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I, Libertine

I, Libertine

by Theodore Sturgeon
The novel that began as a radio hoax, Theodore Sturgeon’s I, Libertine is a hilarious erotic romp through the royal boudoirs of eighteenth-century London
Inspired by a notorious radio hoax in the mid-1950s, popular radio host and prankster Jean Shepherd exhorted his faithful listeners to approach their local booksellers the next morning and


The novel that began as a radio hoax, Theodore Sturgeon’s I, Libertine is a hilarious erotic romp through the royal boudoirs of eighteenth-century London
Inspired by a notorious radio hoax in the mid-1950s, popular radio host and prankster Jean Shepherd exhorted his faithful listeners to approach their local booksellers the next morning and request copies of the historical novel I, Libertine by Frederick R. Ewing—a book that had never been written, by an author who had never been alive. The hoax was so successful that I, Libertine became the talk of the town, even earning the unique distinction of being banned by the Archdiocese of Boston, despite the fact that it didn’t yet exist. Now there was nothing left to do but write the thing . . . and fantasy and science fiction legend Theodore Sturgeon was called in to work his magic. Originally written pseudonymously, Sturgeon’s I, Libertine is a glorious tale of close shaves, daring escapes, and wildly licentious behavior. It covers the bawdy misdeeds of Captain Lance Courtenay as he carelessly romps through the royal court and the bedchambers of London’s finest ladies. Chock-full of wicked wit and Sturgeon’s trademark twists and turns, it is a hilarious, picaresque adventure that Ewing himself would certainly have been proud to call his own, if he had existed. This ebook features an illustrated biography of Theodore Sturgeon including rare images and never-before-seen documents from the University of Kansas’s Kenneth Spencer Research Library and the author’s estate, among other sources.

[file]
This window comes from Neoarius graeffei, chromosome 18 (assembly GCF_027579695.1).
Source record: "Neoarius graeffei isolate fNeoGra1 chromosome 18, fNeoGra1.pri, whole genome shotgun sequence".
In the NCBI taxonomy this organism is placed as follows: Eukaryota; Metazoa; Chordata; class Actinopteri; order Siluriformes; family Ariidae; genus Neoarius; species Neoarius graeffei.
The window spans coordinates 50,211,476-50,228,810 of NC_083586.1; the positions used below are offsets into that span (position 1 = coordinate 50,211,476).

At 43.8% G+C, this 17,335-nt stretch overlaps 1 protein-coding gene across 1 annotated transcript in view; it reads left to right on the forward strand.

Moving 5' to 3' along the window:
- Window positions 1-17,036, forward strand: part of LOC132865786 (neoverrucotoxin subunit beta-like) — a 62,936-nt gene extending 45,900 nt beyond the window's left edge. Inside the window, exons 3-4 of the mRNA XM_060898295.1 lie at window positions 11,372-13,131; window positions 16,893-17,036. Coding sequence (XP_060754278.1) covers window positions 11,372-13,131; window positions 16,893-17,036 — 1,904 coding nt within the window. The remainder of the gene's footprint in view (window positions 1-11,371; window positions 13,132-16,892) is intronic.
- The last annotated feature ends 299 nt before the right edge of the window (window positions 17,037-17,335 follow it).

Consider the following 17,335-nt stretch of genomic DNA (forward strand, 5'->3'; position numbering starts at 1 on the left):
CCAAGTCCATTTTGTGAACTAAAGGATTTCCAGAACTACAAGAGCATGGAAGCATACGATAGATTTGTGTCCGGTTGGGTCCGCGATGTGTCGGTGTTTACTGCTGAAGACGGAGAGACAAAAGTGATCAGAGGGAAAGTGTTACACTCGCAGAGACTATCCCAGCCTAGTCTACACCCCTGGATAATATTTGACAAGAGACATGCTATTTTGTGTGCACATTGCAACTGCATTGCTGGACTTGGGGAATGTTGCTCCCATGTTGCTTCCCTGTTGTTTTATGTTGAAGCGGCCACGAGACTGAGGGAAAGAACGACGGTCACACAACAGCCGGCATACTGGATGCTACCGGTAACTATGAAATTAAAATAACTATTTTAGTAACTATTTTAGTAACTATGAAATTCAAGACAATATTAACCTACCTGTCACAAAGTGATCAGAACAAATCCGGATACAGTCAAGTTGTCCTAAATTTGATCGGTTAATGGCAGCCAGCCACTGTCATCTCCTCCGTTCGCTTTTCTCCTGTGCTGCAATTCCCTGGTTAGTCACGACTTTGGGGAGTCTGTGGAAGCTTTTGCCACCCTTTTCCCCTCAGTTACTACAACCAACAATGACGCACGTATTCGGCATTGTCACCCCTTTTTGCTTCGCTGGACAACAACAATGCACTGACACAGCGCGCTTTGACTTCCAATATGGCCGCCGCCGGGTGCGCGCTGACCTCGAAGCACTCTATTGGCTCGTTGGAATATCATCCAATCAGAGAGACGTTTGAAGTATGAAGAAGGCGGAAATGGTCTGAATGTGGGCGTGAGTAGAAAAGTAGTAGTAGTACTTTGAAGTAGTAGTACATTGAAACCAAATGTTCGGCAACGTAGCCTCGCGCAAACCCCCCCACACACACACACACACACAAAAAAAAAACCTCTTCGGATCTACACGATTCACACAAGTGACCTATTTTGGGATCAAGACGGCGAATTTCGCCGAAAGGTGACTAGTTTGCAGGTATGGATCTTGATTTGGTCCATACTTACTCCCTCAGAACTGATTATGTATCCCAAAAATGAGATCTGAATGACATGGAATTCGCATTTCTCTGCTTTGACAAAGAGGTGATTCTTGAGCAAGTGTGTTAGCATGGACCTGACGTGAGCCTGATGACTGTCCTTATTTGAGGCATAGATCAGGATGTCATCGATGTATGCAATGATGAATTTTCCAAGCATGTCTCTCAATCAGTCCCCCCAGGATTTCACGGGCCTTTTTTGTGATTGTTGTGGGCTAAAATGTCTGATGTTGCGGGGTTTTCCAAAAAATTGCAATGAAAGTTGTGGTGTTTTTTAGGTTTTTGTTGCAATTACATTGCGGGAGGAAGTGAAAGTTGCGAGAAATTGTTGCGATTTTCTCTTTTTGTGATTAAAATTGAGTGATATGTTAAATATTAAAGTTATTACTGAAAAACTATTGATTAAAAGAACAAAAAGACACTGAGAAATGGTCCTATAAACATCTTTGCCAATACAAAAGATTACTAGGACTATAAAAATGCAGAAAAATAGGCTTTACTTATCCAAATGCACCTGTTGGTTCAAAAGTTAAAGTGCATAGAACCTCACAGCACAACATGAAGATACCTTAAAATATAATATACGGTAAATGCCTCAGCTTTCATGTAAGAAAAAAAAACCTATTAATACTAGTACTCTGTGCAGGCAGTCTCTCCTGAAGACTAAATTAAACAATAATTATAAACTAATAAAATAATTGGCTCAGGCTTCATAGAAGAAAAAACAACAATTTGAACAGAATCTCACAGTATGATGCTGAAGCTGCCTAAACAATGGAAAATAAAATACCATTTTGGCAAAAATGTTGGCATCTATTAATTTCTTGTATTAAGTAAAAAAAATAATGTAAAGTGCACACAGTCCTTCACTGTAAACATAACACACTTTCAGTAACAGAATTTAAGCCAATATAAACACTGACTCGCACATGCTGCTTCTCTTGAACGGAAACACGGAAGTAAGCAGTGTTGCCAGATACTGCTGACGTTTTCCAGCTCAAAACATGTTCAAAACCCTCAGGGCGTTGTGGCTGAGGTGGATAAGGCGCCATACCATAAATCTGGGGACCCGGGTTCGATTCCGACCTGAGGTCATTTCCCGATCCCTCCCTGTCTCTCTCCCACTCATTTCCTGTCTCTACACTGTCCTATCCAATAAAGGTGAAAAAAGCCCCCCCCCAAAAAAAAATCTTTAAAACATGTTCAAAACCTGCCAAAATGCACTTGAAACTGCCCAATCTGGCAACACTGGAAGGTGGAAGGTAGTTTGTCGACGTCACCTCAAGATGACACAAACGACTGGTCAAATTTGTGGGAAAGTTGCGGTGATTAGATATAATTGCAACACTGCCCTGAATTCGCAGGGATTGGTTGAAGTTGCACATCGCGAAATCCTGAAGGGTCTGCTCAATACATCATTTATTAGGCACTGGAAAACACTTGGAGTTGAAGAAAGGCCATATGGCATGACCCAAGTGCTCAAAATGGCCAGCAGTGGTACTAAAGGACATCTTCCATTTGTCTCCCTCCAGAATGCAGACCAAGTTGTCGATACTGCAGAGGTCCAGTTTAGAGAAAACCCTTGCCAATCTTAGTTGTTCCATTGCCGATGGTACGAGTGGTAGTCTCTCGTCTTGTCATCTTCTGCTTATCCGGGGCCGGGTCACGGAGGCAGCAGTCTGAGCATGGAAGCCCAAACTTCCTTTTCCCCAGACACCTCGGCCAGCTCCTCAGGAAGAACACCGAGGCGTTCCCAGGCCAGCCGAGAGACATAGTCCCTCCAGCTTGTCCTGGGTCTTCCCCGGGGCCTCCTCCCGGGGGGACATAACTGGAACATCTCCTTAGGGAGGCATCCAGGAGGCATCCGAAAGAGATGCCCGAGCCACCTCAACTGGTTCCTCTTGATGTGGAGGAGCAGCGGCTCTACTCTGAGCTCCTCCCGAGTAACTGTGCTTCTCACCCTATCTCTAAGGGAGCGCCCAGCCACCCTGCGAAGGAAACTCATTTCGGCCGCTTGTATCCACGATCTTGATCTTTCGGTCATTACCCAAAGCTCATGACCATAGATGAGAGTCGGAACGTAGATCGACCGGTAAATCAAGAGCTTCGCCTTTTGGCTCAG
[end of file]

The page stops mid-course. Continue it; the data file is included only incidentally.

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I, Libertine

By Theodore Sturgeon


Copyright © 1956 Frederick R. Ewing
All rights reserved.
ISBN: 978-1-4804-1010-7


It had been a bright forgathering, bright people with their bright talk suffusing him with the warm radiance of his own bright future. Captain Lance Courtenay was proud of himself; he had watched his own words, all evening, falling as ordered and as startling as the brocade on his fashionable waistcoat; he felt his presence in such company was as timely and as casual as the stylish solitaire about his neck. Ay, bright was the word, and the next (or the one after) would be brilliant. Captain Courtenay was on his way.

"Not on your way so soon?" asked Lady Blanton as he bent over her wrinkled hand; and again he was pleased, for his ear was quick and he knew the overtones of sincerity when they appeared in a common phrase.

"I leave part of myself with you, milady," he said. He knew a way to produce his words with a breath like sighing and a firm rumble deep in his chest, a whisper with a contrabass. "You know I remain here in spirit, and a decent bit of my heart is yours alone."

"Along with you, rascal," she said, but she fluttered, she twinkled; she had been reached. "You'd eyes only for Miss Axelrood the whole evening."

This was true, but he shook his head and smiled. His teeth were excellent, especially the right upper incisor, which was extraordinary. "As we say in Devon, who studies a sheep to steal had better know the shepherdess."

The old lady laughed heartily, then drew him a step into the foyer. "I think to this day I've heard Libby Chudleigh called everything but a shepherdess." Sobering, she leaned close and said, almost anxiously, "Tell me, Captain, as a young man correct in all things; do you think it quite—ah—proper of me to entertain her, even when she brings such an ornament as her little Miss Axelrood?"